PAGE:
Like a greeting card shop's desire to be two steps ahead of any given holiday, the season of horror movie abundance now comes early. Fright Night, Don't Be Afraid of the Dark and Atrocious offer varying degrees of creep-outs to get you excited for The Big H.
Once all of the Summer blockbusters have opened, late August can feel like a bit of a cinematic drag. A lot of studios dump their delayed/troubled films here, and the hype machine will never quite make it back to the Transformers or [insert name of super hero movie here] levels of June's marketing onslaught. What we do get are the horror genre stepping stones that will lead us into the Fall...and of course, to Halloween.
Screenplay by Marti Noxon & Tom Holland
Directed by Craig Gillespie
QuickKick Rating: 4 out of 5
Anton Yelchin is splendid as always, even if he's still just being used as the onscreen embodiment of "The meek shall inherit the Earth". The biggest shock however (aside from his girlfriend being the worst actress ever), was when Toni Collette showed up to play his mother. I honestly had NO idea she was even in it. She was fine.
Speaking of surprises - it's The Littlest Franco! I'm really just using this as an excuse to tell you to watch James' little brother Dave's recent Funny or Die video appropriately titled "Go Fuck Yourself". Trust me, it's worth it.
Anyhoo. I'm really mad at Disney (Touchstone...whatever) for completely neglecting this film in terms of marketing and advertising. I maybe saw one poster and a bus banner, and never even saw a trailer in a theater. And then they wonder why it performed even lower than Conan the Barbarian in its opening weekend! It wasn't the Scooby Gang reference or David Tennant, I assure you. Go see it while you still can.
Don't Be Afraid of the Dark
Screenplay by Guillermo del Toro & Matthew Robbins
Directed by Troy Nixey
QuickKick Rating: 3 out of 5
It's never a good sign when a filmmaker you trust "presents" something to you in the opening credits. It really just means that it was their project, they did some stuff, and then gave it someone else. Guillermo del Toro co-wrote the screenplay, based on a TV movie I've never seen from the 80s that apparently scared the hell out of a lot of people.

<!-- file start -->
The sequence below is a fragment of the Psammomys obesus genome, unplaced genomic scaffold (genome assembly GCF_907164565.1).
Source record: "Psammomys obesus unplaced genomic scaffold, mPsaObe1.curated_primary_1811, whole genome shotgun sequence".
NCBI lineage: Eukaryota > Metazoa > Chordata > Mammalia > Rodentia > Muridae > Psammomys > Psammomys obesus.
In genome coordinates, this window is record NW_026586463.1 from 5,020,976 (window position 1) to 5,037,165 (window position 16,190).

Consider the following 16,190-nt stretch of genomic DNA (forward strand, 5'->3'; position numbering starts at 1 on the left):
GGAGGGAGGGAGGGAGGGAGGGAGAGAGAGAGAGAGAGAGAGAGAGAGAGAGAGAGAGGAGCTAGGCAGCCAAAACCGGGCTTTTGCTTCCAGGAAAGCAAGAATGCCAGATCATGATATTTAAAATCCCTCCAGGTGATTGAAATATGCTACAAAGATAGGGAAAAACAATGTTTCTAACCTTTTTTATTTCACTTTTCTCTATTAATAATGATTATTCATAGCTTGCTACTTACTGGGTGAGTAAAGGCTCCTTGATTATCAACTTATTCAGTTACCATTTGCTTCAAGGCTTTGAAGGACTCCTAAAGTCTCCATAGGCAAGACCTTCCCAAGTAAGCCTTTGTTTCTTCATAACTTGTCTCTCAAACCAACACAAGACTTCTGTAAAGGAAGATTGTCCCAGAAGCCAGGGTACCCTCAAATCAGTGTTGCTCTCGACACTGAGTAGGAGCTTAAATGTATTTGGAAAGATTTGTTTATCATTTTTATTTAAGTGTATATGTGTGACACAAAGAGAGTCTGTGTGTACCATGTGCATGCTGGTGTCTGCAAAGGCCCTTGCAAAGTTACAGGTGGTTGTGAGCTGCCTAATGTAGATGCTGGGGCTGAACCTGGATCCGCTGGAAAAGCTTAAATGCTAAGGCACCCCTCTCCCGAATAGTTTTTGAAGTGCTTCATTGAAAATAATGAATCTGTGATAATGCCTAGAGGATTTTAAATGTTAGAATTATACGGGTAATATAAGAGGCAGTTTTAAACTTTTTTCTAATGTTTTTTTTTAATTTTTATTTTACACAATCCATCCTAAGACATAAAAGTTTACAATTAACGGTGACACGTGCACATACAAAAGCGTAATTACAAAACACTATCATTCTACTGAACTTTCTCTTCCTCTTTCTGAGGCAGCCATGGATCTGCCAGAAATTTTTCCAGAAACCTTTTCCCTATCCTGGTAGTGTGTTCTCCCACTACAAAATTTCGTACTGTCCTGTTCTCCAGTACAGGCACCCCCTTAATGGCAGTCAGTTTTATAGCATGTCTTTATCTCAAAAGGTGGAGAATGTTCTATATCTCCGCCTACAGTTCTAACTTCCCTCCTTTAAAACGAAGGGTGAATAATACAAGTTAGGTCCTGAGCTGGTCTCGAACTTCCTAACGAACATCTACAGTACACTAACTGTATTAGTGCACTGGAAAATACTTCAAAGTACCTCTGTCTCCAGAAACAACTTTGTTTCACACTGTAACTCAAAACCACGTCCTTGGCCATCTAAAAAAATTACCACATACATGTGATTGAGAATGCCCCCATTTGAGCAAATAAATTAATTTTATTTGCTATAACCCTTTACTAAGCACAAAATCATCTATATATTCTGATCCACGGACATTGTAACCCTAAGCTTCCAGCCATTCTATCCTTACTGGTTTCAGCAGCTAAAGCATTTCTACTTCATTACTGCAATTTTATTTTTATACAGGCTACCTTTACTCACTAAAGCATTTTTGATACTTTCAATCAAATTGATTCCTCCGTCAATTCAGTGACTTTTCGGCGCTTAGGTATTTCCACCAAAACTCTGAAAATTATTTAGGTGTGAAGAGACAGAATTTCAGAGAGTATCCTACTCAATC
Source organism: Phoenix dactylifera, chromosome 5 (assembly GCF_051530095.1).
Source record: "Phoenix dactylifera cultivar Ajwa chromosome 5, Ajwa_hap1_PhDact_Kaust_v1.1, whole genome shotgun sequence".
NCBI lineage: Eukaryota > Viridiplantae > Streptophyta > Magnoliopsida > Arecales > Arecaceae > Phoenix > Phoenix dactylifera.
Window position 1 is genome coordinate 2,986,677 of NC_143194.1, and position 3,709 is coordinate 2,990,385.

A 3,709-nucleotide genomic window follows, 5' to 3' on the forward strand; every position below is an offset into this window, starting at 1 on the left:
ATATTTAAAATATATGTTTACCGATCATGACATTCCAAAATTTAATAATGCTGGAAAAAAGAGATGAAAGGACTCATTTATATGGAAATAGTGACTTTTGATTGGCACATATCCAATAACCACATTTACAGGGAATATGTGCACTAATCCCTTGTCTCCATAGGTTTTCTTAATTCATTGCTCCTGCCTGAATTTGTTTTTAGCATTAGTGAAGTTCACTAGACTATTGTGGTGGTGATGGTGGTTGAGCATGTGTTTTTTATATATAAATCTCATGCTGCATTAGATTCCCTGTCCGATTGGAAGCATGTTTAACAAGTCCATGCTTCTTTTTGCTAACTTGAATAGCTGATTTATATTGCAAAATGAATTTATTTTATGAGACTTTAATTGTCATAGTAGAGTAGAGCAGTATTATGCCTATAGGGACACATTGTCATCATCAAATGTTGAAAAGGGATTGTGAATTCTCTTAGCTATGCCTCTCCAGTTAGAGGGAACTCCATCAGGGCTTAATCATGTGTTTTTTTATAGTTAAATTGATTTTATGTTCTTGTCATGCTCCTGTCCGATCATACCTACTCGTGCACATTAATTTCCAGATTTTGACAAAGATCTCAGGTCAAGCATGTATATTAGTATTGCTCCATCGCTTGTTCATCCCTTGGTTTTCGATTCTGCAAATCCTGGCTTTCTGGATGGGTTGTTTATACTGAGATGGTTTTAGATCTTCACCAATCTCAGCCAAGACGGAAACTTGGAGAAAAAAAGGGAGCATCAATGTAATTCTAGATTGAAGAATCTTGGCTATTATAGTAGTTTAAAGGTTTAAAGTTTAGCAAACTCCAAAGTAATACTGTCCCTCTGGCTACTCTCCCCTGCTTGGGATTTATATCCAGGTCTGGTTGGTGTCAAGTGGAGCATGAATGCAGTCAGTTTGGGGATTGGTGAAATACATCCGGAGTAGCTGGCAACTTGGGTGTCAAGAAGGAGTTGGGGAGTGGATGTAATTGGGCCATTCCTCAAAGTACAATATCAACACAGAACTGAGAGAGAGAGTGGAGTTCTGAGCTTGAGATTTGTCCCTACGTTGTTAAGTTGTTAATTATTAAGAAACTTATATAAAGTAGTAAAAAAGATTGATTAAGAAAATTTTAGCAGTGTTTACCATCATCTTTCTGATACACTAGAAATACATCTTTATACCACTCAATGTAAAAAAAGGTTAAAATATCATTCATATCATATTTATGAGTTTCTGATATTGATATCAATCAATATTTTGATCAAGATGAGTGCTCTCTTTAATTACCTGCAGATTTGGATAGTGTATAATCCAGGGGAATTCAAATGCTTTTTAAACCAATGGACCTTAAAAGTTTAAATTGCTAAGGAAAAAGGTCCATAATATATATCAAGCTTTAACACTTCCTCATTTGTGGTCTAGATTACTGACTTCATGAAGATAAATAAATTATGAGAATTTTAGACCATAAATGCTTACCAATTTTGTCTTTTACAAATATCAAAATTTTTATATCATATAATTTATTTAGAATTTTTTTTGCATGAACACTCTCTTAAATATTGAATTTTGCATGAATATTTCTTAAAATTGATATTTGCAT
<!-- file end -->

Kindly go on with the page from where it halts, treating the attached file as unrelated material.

Katie Holmes is our Beautiful Hero, but the film spends most of its time with her would-be stepdaughter, who is a sullen, ponchy little 9-year old named Sally. I've chosen not to picture her, because I imagine you like looking at fat cheeks and dead eyes about as much as I do.
The creatures start out kinda freaky, but that's mainly because you only hear them, and catch glimpses of a limb here and there. I'm pretty sure the film settled on referring to them as "fairies" or "gnomes", which really makes me wonder if anyone involved in the production has seen a depiction of either. But I digress! When the furry growlers start showing up front and center, I actually thought they were a little cute (in a disturbing way). I snickered at the sounds they made a few times.
The scariest thing about DBAotD - besides the gaping plot holes I thought for sure they would explain - is the shadow of Scientology that stretches throughout. The Internet© claims that Tom Cruise had a lot of "input" during production, and it shows. The anti-psychology, anti-antidepressant message is shoved so far down your throat that you expect to find a copy of Dianetics on your seat when you get up.
I actually have no complaints about K-Holmes' performance, and the visuals were lovely/scary (Guillermo's favorite!), but by the end of the film I had checked out. See above, re: plot holes. Oh, well. Spend your time working on the Haunted Mansion movie, Mr. del Toro!
Written & Directed by Fernando Barreda Luna
QuickKick Rating: 5 out of 5
While I understand that your enjoyment of this film will depend solely on whether you still like the "Found Footage" horror genre (I love it), I have to say that this one really worked for me. In other words...Yeah, this one definitely had me freaked out. Atrocious is a Spanish import, and I was able to catch it on the final night of its limited engagement here in LA.
The setup is simple: A vacationing family returns to the remote house they've left vacant for many years. The teenage siblings decide to investigate a local legend that's supposedly linked to the woods and hedge maze on their property.
Obviously it's being sold as 2011's answer to Paranormal Activity, but it's worth noting that a lot of it feels more like a descendant to the one that started it all, The Blair Witch Project. The pacing is brisk, and I appreciated that the action was almost nonstop once shit really started to go down. There were no "let's talk about the next morning" scenes - once you hit that final night of the 'footage', there's no letting up.
I'm not going to give away the twist ending, but I thought it was fantastic. It definitely lets the viewer draw their own conclusion on what actually happened, but it never feels like a cop-out. If you were somehow still delighted by hedge mazes after The Shining, this should cure you of that comfort. I hope that it either gets a wide release or a DVD street date soon, because this is one low-budget film that I would highly recommend to any fan of found footage horror.
And there you have it! As you can likely tell, Hollywood will be getting a great deal of my money as we move into the season of scary movies. Despite some minor bumps in the road, here's hoping that what's to come keeps the terror train on the right track.